I would also like to thank the High Commissioner for the vital role she has played in keeping the international community focused on the human rights situation in Syria and elsewhere. We will continue to champion the independence of the Office of the High Commissioner for Human Rights so that the High Commissioner and her office can carry on their valuable work to promote and protect human rights around the world.
Other Countries of Concern
Looking forward to other issues covered in this Council session, I am pleased to see that it will address the human rights situations in Iran, Burma, Democratic People’s Republic of Korea, and others. I hope the countries concerned will take heed.
11. We, as UN member States, must take seriously our human rights obligations and, where States fail, the institutions of the UN should act and support change. Such actions are what make the Council an effective human rights body, able to scrutinise States’ compliance with their obligations and offer technical assistance. I hope the Sri Lankan Government will see that it is in this spirit of support and co-operation that countries call on them to implement the recommendations made by their Lessons Learnt and Reconciliation Commission.
Freedom of Expression
But the Council’s role goes beyond addressing human rights concerns in specific countries. It is extremely important that the Council also continues to address the thematic human rights issues which cut across a range of country situations. One thematic issue which has had considerable prominence over the past 12 months is the right to freedom of expression.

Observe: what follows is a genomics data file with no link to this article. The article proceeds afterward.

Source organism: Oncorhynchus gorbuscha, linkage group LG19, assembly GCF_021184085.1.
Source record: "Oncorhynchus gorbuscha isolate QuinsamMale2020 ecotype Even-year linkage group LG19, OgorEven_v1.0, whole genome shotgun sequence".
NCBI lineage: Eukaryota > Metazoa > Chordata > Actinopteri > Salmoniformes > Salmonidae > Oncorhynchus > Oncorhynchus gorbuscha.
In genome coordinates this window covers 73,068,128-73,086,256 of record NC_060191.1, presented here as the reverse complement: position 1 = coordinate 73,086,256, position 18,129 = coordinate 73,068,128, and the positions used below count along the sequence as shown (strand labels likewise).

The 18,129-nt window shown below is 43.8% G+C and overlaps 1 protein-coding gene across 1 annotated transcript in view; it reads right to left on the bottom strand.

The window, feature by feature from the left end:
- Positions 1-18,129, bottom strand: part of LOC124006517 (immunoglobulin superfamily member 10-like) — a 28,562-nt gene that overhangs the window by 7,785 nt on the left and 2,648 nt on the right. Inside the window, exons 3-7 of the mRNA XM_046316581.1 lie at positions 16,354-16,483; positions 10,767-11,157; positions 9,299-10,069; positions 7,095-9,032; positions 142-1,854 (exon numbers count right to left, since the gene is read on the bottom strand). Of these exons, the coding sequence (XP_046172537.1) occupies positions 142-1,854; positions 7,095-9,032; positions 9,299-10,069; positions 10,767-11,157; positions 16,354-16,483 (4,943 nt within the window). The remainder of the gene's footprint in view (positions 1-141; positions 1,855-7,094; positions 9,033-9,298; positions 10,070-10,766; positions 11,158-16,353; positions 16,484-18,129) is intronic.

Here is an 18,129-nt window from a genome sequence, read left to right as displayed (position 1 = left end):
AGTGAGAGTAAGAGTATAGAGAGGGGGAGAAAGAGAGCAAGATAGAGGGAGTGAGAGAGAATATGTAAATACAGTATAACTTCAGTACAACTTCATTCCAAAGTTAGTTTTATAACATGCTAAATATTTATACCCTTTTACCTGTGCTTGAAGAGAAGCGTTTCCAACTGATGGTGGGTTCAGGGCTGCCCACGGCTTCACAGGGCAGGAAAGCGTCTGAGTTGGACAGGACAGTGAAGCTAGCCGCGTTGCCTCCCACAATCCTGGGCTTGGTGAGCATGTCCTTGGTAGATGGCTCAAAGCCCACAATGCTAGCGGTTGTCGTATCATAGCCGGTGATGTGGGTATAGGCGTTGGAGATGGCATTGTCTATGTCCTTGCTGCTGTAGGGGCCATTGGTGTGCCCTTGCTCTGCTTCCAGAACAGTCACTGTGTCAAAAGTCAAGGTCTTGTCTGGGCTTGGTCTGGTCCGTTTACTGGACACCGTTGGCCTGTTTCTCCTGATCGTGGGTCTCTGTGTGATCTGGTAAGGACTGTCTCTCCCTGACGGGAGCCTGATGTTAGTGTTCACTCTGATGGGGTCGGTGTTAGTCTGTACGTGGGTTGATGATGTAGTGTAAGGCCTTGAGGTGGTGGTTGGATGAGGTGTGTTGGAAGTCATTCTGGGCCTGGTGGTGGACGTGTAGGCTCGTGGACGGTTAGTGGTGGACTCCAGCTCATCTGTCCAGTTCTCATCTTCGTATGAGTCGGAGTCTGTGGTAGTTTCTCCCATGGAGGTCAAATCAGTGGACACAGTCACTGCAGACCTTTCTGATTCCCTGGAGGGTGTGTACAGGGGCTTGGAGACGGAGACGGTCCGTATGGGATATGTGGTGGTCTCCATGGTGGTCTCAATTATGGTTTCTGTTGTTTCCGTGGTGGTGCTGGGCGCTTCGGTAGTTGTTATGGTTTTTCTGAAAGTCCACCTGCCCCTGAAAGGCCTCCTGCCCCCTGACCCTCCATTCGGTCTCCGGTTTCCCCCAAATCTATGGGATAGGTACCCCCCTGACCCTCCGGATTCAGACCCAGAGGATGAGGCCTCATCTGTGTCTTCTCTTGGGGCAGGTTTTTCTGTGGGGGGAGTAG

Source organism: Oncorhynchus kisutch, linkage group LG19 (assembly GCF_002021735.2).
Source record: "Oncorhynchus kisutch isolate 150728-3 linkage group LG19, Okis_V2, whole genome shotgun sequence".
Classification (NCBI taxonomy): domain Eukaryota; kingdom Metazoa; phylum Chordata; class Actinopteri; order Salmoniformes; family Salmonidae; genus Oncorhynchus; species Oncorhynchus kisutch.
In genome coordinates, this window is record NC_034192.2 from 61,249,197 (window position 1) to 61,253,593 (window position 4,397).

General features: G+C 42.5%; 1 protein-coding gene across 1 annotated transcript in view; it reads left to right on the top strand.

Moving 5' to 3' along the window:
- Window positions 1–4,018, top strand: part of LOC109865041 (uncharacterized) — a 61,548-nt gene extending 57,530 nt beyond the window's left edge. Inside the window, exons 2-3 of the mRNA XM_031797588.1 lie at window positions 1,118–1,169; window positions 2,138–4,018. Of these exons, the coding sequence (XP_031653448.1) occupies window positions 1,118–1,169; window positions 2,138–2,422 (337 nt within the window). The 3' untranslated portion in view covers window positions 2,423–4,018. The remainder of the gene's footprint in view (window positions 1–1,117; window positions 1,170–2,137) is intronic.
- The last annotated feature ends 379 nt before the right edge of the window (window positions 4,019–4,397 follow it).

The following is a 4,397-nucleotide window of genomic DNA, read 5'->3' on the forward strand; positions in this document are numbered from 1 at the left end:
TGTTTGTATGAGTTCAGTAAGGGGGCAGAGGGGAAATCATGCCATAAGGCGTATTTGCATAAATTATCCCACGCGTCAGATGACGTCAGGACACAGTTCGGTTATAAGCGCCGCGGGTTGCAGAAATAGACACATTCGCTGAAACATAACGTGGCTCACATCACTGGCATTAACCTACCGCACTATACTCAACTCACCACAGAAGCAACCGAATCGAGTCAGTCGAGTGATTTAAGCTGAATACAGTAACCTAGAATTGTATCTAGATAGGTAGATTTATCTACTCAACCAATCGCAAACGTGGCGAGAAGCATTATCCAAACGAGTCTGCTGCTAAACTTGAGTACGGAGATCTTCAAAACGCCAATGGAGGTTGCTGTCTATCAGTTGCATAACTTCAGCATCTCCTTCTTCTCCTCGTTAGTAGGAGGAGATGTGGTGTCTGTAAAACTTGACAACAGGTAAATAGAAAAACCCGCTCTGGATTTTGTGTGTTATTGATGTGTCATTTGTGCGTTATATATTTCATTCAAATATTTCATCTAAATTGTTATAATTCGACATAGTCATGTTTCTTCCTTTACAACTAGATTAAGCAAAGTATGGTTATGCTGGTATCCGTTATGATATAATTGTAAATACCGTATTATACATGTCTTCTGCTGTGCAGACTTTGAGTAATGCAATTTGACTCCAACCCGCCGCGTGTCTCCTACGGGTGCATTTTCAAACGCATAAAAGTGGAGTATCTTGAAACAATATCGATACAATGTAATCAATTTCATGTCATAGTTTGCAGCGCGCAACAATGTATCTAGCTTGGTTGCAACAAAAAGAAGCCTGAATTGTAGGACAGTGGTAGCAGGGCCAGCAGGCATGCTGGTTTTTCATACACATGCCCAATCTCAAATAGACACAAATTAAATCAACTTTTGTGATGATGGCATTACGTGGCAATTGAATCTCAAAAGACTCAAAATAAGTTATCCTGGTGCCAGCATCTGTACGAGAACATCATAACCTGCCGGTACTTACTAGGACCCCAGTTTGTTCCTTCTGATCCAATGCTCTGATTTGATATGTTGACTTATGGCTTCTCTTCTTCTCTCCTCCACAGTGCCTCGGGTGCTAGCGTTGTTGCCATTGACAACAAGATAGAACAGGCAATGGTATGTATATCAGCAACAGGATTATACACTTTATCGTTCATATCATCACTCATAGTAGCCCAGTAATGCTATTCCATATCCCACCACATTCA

This is fundamental to a healthy civil society; it underpins democracy and the realisation of many other human rights. With the proliferation of people connected to the internet, digital technology has rapidly become a key medium through which to exercise this right. I believe that journalists, bloggers and individuals must be allowed to express themselves freely and safely online as they do offline, in accordance with international human rights standards.
This freedom is vital in holding government to account and ensuring that its power is checked. But of course many governments do not wish to be accountable to their people and want to remove all checks on their power. In Syria, for example, prominent human rights defenders such as Mazen Darwish and others have been detained because of the threat they pose to the government. The tragic deaths of Marie Colvin, Remi Ochlik and Rami al-Said while reporting with great bravery from Homs is a terrible reminder of the risks that journalists take to report the truth. We remain concerned for the safety of Paul Conroy and are working hard to secure his safe exit from Syria.
Finally, I would like to emphasise the UK’s own commitment to strengthen human rights, both domestically and internationally. We strive to be a powerful example of a county that upholds these rights, judging ourselves by the highest standards and taking corrective action where we fall short.
This commitment is at the heart of the UK’s human rights goals for this year. As one of the first countries to undergo a second Universal Periodic Review, we will set a high standard of consultation with civil society and constructive participation throughout the process. We will campaign for re-election to this Council with a set of pledges designed to show the seriousness with which we take the responsibility which comes with membership. We will use our role as host nation for the 2012 Olympic and Paralympic Games to promote inclusiveness and equality for all. And we will continue to play an active and forthright role in international institutions that promote and protect human rights, like this very Council.
Thank you Madam President, Madam High Commissioner
Published: 27 February 2012